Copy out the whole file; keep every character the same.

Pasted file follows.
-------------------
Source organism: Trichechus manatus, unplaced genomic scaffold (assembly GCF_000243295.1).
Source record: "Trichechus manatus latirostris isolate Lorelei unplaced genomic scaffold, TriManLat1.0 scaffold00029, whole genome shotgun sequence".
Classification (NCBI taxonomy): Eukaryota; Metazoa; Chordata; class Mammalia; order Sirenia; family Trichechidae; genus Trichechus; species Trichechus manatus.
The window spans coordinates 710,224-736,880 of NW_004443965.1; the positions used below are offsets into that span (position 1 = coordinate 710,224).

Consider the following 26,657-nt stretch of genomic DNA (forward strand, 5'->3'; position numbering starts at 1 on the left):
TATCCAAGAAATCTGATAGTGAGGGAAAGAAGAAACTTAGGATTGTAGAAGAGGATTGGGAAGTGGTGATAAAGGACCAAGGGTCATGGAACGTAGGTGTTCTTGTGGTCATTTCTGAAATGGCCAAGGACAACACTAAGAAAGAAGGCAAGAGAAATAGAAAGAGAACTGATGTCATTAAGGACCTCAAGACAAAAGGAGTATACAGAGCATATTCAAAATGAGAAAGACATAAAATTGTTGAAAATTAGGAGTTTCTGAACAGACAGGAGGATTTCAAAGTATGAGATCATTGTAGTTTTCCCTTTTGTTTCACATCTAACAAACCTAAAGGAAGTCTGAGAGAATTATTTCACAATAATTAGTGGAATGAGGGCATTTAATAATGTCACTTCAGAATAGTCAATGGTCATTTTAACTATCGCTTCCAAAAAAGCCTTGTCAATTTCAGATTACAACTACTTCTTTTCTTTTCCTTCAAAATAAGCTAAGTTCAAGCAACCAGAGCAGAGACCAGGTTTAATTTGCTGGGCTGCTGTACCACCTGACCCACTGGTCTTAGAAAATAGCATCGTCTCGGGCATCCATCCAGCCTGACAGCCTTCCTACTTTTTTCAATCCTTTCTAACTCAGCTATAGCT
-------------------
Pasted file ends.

Source organism: Trichechus manatus, unplaced genomic scaffold (assembly GCF_000243295.1).
Source record: "Trichechus manatus latirostris isolate Lorelei unplaced genomic scaffold, TriManLat1.0 scaffold00029, whole genome shotgun sequence".
Classification (NCBI taxonomy): Eukaryota; Metazoa; Chordata; class Mammalia; order Sirenia; family Trichechidae; genus Trichechus; species Trichechus manatus.
The window spans coordinates 710,224-736,880 of NW_004443965.1; the positions used below are offsets into that span (position 1 = coordinate 710,224).

Consider the following 26,657-nt stretch of genomic DNA (forward strand, 5'->3'; position numbering starts at 1 on the left):
TATCCAAGAAATCTGATAGTGAGGGAAAGAAGAAACTTAGGATTGTAGAAGAGGATTGGGAAGTGGTGATAAAGGACCAAGGGTCATGGAACGTAGGTGTTCTTGTGGTCATTTCTGAAATGGCCAAGGACAACACTAAGAAAGAAGGCAAGAGAAATAGAAAGAGAACTGATGTCATTAAGGACCTCAAGACAAAAGGAGTATACAGAGCATATTCAAAATGAGAAAGACATAAAATTGTTGAAAATTAGGAGTTTCTGAACAGACAGGAGGATTTCAAAGTATGAGATCATTGTAGTTTTCCCTTTTGTTTCACATCTAACAAACCTAAAGGAAGTCTGAGAGAATTATTTCACAATAATTAGTGGAATGAGGGCATTTAATAATGTCACTTCAGAATAGTCAATGGTCATTTTAACTATCGCTTCCAAAAAAGCCTTGTCAATTTCAGATTACAACTACTTCTTTTCTTTTCCTTCAAAATAAGCTAAGTTCAAGCAACCAGAGCAGAGACCAGGTTTAATTTGCTGGGCTGCTGTACCACCTGACCCACTGGTCTTAGAAAATAGCATCGTCTCGGGCATCCATCCAGCCTGACAGCCTTCCTACTTTTTTCAATCCTTTCTAACTCAGCTATAGCT